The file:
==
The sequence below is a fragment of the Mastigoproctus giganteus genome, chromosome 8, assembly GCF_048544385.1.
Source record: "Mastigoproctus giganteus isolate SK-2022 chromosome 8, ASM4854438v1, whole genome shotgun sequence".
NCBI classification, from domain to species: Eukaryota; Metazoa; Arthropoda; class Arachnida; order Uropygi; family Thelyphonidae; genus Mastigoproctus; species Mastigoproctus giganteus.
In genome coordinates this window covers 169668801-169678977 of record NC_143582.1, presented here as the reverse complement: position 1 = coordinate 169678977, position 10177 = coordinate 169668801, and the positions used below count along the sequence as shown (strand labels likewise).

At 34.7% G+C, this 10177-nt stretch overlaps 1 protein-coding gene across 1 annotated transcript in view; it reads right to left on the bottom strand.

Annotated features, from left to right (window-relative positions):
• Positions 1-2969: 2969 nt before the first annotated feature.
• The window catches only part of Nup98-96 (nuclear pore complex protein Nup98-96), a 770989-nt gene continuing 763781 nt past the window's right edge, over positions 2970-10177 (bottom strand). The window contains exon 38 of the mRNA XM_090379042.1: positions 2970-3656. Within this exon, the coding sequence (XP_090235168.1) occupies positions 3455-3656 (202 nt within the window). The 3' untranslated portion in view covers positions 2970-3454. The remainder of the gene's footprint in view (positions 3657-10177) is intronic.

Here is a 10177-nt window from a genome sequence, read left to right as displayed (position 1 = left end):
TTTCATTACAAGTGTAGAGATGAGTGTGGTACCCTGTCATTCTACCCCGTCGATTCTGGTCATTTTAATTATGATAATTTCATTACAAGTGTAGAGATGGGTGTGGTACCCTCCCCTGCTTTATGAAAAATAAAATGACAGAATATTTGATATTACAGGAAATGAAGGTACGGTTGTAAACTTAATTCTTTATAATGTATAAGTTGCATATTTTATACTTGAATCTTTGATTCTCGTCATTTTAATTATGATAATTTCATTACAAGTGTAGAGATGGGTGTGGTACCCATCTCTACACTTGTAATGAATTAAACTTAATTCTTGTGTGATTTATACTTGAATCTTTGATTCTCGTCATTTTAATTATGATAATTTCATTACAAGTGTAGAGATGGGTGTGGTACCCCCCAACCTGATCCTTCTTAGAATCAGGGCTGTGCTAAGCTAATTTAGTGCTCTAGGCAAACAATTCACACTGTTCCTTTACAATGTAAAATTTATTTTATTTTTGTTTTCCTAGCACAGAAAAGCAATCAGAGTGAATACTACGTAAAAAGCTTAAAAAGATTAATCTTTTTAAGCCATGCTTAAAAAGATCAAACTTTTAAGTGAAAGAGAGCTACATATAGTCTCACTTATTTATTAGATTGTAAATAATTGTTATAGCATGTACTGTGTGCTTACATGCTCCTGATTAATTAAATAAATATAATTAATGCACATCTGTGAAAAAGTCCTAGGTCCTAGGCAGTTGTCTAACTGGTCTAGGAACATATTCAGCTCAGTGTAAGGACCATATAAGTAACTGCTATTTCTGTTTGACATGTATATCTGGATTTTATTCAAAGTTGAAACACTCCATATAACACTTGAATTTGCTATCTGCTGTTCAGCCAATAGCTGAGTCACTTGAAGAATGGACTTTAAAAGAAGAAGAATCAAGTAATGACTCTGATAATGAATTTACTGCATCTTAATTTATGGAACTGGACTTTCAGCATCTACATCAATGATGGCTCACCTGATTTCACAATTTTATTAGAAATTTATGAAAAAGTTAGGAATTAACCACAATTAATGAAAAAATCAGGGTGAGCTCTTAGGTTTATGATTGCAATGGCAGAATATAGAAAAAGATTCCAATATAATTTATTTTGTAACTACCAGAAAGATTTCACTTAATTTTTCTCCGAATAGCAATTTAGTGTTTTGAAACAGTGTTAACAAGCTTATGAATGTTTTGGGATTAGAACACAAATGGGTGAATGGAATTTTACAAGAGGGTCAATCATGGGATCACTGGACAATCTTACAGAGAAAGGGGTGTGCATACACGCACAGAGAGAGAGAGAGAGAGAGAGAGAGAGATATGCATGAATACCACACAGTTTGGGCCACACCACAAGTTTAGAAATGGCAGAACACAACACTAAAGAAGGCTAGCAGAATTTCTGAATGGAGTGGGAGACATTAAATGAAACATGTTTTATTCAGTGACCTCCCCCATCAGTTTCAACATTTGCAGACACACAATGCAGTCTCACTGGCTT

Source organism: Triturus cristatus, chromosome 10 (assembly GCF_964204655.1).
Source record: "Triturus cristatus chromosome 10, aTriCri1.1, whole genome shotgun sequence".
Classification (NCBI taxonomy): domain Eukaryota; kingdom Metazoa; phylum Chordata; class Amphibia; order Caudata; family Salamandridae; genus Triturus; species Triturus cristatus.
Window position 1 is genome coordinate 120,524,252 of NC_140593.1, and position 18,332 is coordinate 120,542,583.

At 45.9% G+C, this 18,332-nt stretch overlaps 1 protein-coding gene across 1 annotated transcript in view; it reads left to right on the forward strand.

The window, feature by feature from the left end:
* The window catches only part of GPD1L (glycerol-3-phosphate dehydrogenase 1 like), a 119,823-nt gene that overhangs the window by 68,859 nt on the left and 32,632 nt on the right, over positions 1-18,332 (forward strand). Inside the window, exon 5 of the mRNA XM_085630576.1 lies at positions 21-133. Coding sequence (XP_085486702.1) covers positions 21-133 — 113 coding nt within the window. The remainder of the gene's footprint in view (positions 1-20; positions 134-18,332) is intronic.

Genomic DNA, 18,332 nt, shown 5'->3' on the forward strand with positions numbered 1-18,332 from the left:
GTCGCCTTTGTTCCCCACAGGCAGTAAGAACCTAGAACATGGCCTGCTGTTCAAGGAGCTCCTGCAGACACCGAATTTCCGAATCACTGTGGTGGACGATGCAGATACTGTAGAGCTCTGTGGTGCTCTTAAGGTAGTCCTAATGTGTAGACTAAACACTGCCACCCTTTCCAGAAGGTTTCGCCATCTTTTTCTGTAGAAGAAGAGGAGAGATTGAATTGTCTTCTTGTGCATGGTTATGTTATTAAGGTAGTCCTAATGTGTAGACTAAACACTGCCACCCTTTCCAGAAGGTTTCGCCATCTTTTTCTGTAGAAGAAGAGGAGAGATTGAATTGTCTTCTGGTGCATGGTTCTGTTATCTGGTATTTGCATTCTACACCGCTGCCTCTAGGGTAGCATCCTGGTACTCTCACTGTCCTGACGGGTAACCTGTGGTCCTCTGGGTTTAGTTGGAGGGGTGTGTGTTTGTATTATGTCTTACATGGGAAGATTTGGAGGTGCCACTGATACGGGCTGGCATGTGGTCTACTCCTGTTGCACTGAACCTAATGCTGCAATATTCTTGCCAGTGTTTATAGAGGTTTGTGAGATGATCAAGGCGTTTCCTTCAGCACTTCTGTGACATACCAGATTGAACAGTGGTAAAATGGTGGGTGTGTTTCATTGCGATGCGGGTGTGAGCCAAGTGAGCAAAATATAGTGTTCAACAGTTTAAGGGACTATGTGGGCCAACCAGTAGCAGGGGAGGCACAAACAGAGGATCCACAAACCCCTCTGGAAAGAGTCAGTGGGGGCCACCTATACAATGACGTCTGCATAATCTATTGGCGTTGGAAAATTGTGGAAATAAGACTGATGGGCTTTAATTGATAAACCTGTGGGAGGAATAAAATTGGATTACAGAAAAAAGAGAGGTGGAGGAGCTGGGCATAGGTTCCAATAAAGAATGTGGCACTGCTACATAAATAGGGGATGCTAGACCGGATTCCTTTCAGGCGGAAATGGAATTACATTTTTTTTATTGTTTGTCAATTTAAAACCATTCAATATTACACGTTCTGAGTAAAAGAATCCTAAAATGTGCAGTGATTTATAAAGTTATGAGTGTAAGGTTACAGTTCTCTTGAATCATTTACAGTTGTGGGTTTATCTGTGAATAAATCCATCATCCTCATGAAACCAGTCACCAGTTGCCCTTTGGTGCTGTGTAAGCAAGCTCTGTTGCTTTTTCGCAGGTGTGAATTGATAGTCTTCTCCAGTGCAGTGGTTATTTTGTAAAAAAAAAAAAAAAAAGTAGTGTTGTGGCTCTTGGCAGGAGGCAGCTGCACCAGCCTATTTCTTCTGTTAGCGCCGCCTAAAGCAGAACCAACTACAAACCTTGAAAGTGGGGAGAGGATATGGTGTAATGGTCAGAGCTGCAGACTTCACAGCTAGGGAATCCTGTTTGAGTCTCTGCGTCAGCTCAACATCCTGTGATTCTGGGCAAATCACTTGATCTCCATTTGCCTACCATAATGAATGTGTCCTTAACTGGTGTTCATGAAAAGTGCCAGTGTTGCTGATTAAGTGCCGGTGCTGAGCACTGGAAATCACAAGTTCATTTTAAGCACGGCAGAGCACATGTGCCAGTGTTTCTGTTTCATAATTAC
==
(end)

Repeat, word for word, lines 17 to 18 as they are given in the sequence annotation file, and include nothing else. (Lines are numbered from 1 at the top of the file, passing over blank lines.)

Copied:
* The window catches only part of GPD1L (glycerol-3-phosphate dehydrogenase 1 like), a 119,823-nt gene that overhangs the window by 68,859 nt on the left and 32,632 nt on the right, over positions 1-18,332 (forward strand). Inside the window, exon 5 of the mRNA XM_085630576.1 lies at positions 21-133. Coding sequence (XP_085486702.1) covers positions 21-133 — 113 coding nt within the window. The remainder of the gene's footprint in view (positions 1-20; positions 134-18,332) is intronic.

Genomic DNA, 18,332 nt, shown 5'->3' on the forward strand with positions numbered 1-18,332 from the left: